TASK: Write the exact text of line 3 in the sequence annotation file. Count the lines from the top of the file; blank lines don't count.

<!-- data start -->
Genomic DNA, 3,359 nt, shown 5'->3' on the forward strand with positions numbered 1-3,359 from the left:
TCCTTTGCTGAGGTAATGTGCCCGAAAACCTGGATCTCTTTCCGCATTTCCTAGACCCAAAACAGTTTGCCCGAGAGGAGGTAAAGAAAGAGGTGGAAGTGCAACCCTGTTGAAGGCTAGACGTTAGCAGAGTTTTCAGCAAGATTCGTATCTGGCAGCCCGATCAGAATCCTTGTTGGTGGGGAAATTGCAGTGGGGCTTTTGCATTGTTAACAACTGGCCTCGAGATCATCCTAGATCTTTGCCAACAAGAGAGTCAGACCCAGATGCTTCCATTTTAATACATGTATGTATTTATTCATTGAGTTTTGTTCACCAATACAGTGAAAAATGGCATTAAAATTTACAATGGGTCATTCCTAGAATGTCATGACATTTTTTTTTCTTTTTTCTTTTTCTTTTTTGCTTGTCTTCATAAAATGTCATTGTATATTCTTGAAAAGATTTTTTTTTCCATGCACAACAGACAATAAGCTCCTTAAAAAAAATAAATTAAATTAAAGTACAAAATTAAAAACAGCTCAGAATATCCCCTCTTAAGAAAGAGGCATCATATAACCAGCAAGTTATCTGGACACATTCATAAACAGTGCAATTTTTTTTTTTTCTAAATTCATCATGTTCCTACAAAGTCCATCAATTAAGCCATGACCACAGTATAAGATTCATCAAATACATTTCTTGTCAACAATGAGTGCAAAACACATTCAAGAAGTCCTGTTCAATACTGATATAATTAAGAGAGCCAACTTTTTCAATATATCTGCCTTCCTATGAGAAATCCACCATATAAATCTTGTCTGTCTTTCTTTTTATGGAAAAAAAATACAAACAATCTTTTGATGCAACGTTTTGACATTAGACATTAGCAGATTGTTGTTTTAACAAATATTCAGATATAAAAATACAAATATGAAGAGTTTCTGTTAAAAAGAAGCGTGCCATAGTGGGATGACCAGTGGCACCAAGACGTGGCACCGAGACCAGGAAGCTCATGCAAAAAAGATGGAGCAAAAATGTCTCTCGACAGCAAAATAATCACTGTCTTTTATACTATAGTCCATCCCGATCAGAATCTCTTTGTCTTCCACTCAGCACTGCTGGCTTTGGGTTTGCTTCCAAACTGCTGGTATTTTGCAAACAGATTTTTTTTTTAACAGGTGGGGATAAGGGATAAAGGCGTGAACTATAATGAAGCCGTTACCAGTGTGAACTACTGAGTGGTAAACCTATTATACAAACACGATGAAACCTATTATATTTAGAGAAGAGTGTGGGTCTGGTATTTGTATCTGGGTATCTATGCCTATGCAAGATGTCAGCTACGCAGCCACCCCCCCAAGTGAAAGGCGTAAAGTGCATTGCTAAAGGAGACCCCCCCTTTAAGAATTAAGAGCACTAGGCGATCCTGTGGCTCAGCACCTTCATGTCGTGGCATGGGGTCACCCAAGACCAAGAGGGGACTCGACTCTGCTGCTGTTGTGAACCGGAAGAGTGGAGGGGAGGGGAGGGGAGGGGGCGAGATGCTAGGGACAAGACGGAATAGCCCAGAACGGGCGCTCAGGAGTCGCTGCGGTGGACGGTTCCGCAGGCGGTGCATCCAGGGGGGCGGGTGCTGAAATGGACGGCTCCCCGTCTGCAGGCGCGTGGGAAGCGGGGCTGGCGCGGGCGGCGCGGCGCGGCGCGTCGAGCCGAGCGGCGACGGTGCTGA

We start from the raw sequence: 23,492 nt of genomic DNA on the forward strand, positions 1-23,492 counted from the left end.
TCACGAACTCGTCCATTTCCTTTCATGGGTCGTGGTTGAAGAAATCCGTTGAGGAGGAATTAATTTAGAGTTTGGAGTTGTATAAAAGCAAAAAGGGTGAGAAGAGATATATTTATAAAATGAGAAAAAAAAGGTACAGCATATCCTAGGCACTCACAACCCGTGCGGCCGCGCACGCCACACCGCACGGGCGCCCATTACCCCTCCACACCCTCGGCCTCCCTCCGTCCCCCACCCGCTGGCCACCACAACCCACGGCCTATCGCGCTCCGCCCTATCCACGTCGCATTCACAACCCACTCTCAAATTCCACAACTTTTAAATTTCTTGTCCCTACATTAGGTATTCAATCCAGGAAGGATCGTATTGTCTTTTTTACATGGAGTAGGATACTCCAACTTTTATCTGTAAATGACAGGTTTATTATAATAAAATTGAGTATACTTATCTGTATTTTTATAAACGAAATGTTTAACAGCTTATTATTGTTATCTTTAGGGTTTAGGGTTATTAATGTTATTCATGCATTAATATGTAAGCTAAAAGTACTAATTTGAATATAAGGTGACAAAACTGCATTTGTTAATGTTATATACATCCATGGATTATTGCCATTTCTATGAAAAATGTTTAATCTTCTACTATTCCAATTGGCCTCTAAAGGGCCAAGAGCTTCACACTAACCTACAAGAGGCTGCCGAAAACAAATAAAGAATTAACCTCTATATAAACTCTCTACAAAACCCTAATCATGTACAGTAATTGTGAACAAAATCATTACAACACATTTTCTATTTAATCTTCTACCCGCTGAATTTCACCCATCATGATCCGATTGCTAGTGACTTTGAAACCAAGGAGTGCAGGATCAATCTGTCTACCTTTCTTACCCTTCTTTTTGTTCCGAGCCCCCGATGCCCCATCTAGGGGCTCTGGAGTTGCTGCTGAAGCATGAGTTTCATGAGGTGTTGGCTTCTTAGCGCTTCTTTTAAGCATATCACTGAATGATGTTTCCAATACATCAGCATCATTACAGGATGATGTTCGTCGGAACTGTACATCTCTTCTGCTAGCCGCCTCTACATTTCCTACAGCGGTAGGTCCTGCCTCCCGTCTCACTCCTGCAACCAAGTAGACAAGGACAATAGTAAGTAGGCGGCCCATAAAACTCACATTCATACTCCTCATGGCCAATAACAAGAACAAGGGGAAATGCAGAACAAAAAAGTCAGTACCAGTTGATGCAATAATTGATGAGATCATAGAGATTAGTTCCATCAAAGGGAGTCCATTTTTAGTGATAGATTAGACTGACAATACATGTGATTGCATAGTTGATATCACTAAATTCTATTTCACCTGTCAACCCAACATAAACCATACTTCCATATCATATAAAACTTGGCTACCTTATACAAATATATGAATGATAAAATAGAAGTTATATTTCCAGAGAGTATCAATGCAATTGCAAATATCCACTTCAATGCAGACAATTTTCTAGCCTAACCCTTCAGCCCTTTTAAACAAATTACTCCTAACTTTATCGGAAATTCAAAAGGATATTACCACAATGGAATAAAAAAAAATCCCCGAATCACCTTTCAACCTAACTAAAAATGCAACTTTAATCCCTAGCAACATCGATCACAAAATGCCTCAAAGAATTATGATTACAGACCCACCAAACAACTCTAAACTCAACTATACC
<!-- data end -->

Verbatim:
We start from the raw sequence: 23,492 nt of genomic DNA on the forward strand, positions 1-23,492 counted from the left end.